Information & communication technology (ICT) is now integral to teaching and learning in schools. But practices vary from school to school.

There are schools where all the sixth form have laptops, every classroom sports an interactive whiteboard and where the school network, with sophisticated software, is open all hours and reaches into all nooks and crannies of the school (including boarding houses). There are schools where ICT is embedded in all aspects of all subjects – where pupils, as a matter of course, use specialist software (for eg music, languages, art, design, mapping), do virtual physics experiments and bloodless dissections, use digital cameras and interactive teaching programs, undertake research for projects on the internet (usually filtered) or from key sites incorporated in the school intranet, and present their work with the help of spreadsheets, PowerPoint presentations, DTP etc. Pupils may be able to find past exam papers, last week’s homework or the history notes they missed – much in the way that they will nowadays when they leave school. When pupils can access information this readily, it allows lessons to concentrate on ensuring that the information is understood, putting it in context and exploring ideas.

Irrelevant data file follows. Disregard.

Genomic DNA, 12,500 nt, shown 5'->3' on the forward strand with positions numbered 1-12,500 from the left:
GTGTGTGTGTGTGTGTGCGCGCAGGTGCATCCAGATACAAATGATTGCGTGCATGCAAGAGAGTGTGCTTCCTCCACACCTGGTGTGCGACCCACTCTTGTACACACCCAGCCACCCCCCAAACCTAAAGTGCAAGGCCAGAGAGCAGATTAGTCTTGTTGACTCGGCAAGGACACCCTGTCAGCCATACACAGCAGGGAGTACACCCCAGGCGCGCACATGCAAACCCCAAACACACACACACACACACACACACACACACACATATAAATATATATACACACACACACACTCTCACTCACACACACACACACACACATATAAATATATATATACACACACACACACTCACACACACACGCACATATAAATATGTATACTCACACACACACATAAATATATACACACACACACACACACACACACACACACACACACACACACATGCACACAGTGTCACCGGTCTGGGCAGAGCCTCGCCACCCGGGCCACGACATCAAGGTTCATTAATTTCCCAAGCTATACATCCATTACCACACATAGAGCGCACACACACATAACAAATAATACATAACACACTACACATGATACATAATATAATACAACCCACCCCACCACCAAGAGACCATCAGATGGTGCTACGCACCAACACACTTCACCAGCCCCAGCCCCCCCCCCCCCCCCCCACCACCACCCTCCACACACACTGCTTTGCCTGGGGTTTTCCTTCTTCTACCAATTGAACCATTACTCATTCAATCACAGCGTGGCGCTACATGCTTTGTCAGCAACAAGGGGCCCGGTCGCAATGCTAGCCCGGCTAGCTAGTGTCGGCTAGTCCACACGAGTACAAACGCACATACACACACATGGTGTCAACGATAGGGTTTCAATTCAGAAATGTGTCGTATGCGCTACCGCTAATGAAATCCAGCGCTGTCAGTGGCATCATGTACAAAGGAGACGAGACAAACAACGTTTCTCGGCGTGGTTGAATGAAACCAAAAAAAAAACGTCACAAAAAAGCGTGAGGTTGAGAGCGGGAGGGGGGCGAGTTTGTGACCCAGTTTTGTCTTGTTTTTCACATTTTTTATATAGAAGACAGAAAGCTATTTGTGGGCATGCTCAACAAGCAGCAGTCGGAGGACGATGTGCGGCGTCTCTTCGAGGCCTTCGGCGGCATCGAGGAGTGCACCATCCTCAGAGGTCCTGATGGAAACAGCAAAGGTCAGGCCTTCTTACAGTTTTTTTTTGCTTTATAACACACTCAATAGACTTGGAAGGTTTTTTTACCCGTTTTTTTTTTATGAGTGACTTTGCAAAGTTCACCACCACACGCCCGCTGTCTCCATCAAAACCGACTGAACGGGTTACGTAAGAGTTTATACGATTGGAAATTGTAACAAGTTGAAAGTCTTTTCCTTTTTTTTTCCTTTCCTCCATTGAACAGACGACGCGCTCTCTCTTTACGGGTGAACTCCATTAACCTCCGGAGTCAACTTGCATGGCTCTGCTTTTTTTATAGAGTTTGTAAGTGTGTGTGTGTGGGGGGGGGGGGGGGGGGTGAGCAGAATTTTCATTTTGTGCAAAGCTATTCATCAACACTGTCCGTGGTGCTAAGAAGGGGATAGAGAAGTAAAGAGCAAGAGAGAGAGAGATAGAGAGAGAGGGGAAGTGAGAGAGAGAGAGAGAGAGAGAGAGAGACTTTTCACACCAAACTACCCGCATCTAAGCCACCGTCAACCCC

A few schools have been relatively slow in coming to come to terms with the importance of ICT. Pointers are few computers, limited internet access and restricted opening hours – and where staff believe they have embraced ICT because pupils wordprocess their essays.

There is a bewildering range of ICT qualifications taken by pupils, including Clait (computer literacy and information technology), the GCSE course in ICT (full or short course) and the ECDL (European computer driving licence). One or more may be mandatory or an option for pupils; some of the most sophisticated ICT schools do not bother with these qualifications, believing they are too restrictive.